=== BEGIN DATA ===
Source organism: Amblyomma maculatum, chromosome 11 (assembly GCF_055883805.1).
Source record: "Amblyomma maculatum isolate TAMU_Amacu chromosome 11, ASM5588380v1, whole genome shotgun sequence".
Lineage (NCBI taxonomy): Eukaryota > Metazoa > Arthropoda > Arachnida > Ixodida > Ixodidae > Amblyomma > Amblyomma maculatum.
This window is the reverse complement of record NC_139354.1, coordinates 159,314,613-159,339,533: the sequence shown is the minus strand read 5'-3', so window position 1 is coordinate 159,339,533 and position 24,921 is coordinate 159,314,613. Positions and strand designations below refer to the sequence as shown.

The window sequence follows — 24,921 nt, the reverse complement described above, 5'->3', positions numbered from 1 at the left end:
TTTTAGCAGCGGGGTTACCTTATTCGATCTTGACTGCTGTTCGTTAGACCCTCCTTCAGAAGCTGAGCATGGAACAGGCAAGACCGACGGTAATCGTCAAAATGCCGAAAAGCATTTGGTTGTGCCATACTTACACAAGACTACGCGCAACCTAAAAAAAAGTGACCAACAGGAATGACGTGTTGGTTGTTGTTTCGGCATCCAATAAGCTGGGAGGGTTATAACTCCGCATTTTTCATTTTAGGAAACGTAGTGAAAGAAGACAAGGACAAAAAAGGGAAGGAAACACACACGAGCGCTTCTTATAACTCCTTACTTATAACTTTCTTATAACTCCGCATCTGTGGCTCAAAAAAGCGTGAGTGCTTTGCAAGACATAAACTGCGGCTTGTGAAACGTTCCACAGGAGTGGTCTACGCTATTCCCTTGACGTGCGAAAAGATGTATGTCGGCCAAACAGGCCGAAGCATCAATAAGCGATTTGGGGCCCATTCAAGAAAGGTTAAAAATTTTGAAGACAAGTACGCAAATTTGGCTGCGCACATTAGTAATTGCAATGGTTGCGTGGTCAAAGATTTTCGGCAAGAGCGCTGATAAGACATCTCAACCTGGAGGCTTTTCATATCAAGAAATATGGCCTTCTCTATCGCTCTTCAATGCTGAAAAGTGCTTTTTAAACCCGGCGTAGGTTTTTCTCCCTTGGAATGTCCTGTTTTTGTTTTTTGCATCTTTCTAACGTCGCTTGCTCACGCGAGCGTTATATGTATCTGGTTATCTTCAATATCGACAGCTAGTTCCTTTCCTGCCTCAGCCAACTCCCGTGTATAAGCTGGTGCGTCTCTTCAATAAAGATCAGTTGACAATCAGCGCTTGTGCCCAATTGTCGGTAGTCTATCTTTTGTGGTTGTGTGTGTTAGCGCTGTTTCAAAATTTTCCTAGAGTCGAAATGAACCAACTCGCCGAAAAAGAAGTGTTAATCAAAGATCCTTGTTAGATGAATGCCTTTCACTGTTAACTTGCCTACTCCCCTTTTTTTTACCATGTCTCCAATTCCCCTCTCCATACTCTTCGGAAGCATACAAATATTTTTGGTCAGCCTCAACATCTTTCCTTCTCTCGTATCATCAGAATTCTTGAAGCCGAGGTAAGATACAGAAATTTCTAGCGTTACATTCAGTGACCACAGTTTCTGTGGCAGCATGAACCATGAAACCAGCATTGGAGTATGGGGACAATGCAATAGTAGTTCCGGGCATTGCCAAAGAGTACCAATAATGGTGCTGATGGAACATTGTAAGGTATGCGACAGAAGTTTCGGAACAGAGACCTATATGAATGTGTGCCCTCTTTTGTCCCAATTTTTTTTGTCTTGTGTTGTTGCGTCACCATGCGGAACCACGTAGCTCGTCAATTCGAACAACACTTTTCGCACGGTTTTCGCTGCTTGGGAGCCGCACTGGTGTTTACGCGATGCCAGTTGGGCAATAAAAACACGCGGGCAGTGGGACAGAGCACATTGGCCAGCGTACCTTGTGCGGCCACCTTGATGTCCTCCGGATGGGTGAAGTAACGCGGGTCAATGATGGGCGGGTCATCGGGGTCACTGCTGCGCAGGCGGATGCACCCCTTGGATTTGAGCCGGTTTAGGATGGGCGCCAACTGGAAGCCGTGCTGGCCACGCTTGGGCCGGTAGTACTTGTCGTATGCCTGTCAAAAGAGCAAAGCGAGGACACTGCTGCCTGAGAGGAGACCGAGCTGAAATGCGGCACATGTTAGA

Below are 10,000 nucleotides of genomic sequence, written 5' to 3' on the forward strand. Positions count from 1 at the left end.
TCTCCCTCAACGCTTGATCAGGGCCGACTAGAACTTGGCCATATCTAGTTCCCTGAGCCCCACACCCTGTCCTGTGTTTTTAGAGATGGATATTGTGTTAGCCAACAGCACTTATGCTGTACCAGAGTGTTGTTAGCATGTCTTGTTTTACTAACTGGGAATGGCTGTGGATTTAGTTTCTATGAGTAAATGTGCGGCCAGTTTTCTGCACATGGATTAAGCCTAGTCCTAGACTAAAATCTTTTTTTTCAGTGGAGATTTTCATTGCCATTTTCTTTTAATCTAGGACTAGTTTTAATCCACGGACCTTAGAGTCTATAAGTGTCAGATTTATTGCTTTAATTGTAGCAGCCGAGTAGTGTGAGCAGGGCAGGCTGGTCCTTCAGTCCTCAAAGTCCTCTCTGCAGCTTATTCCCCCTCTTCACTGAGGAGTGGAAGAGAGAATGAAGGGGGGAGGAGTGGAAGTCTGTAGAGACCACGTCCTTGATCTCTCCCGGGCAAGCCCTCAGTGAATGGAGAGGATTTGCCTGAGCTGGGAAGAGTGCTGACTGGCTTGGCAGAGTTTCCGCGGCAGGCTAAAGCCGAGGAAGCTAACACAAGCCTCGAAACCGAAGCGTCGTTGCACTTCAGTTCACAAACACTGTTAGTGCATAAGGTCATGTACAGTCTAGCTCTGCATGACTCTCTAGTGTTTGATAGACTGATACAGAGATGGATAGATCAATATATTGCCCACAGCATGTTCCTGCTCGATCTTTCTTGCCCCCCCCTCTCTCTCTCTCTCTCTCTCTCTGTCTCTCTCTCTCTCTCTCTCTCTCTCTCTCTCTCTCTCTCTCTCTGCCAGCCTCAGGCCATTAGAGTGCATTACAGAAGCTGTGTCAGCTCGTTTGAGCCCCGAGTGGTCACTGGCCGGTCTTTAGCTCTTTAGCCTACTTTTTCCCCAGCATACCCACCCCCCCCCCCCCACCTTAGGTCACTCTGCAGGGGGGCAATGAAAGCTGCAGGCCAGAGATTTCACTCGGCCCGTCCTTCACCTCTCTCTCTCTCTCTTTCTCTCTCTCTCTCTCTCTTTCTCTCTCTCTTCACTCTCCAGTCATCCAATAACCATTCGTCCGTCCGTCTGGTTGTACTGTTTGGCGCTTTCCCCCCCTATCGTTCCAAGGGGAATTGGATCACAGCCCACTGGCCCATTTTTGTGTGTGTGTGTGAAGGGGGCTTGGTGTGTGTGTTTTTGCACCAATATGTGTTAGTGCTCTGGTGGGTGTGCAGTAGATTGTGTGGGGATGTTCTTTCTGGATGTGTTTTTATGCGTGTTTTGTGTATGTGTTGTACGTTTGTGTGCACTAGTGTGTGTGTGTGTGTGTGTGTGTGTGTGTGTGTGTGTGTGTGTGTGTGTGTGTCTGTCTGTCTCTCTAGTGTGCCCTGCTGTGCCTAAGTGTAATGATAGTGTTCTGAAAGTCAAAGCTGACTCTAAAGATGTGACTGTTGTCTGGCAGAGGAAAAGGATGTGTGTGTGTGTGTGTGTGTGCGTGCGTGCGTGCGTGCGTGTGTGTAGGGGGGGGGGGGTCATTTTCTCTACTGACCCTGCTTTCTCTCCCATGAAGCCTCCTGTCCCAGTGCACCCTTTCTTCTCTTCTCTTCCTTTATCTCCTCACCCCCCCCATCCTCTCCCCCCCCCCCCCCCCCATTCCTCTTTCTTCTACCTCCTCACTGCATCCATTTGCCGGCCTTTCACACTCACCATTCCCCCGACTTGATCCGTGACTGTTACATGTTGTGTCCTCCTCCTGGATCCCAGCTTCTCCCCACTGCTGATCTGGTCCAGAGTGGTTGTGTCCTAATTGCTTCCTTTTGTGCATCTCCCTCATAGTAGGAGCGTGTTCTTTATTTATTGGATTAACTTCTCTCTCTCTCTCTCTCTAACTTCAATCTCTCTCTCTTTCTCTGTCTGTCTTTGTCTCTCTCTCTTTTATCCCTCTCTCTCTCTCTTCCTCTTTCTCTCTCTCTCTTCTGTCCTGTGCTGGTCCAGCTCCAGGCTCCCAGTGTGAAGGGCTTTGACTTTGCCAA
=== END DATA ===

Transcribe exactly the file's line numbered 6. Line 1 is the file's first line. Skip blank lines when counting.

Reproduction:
TTTTAGCAGCGGGGTTACCTTATTCGATCTTGACTGCTGTTCGTTAGACCCTCCTTCAGAAGCTGAGCATGGAACAGGCAAGACCGACGGTAATCGTCAAAATGCCGAAAAGCATTTGGTTGTGCCATACTTACACAAGACTACGCGCAACCTAAAAAAAAGTGACCAACAGGAATGACGTGTTGGTTGTTGTTTCGGCATCCAATAAGCTGGGAGGGTTATAACTCCGCATTTTTCATTTTAGGAAACGTAGTGAAAGAAGACAAGGACAAAAAAGGGAAGGAAACACACACGAGCGCTTCTTATAACTCCTTACTTATAACTTTCTTATAACTCCGCATCTGTGGCTCAAAAAAGCGTGAGTGCTTTGCAAGACATAAACTGCGGCTTGTGAAACGTTCCACAGGAGTGGTCTACGCTATTCCCTTGACGTGCGAAAAGATGTATGTCGGCCAAACAGGCCGAAGCATCAATAAGCGATTTGGGGCCCATTCAAGAAAGGTTAAAAATTTTGAAGACAAGTACGCAAATTTGGCTGCGCACATTAGTAATTGCAATGGTTGCGTGGTCAAAGATTTTCGGCAAGAGCGCTGATAAGACATCTCAACCTGGAGGCTTTTCATATCAAGAAATATGGCCTTCTCTATCGCTCTTCAATGCTGAAAAGTGCTTTTTAAACCCGGCGTAGGTTTTTCTCCCTTGGAATGTCCTGTTTTTGTTTTTTGCATCTTTCTAACGTCGCTTGCTCACGCGAGCGTTATATGTATCTGGTTATCTTCAATATCGACAGCTAGTTCCTTTCCTGCCTCAGCCAACTCCCGTGTATAAGCTGGTGCGTCTCTTCAATAAAGATCAGTTGACAATCAGCGCTTGTGCCCAATTGTCGGTAGTCTATCTTTTGTGGTTGTGTGTGTTAGCGCTGTTTCAAAATTTTCCTAGAGTCGAAATGAACCAACTCGCCGAAAAAGAAGTGTTAATCAAAGATCCTTGTTAGATGAATGCCTTTCACTGTTAACTTGCCTACTCCCCTTTTTTTTACCATGTCTCCAATTCCCCTCTCCATACTCTTCGGAAGCATACAAATATTTTTGGTCAGCCTCAACATCTTTCCTTCTCTCGTATCATCAGAATTCTTGAAGCCGAGGTAAGATACAGAAATTTCTAGCGTTACATTCAGTGACCACAGTTTCTGTGGCAGCATGAACCATGAAACCAGCATTGGAGTATGGGGACAATGCAATAGTAGTTCCGGGCATTGCCAAAGAGTACCAATAATGGTGCTGATGGAACATTGTAAGGTATGCGACAGAAGTTTCGGAACAGAGACCTATATGAATGTGTGCCCTCTTTTGTCCCAATTTTTTTTGTCTTGTGTTGTTGCGTCACCATGCGGAACCACGTAGCTCGTCAATTCGAACAACACTTTTCGCACGGTTTTCGCTGCTTGGGAGCCGCACTGGTGTTTACGCGATGCCAGTTGGGCAATAAAAACACGCGGGCAGTGGGACAGAGCACATTGGCCAGCGTACCTTGTGCGGCCACCTTGATGTCCTCCGGATGGGTGAAGTAACGCGGGTCAATGATGGGCGGGTCATCGGGGTCACTGCTGCGCAGGCGGATGCACCCCTTGGATTTGAGCCGGTTTAGGATGGGCGCCAACTGGAAGCCGTGCTGGCCACGCTTGGGCCGGTAGTACTTGTCGTATGCCTGTCAAAAGAGCAAAGCGAGGACACTGCTGCCTGAGAGGAGACCGAGCTGAAATGCGGCACATGTTAGA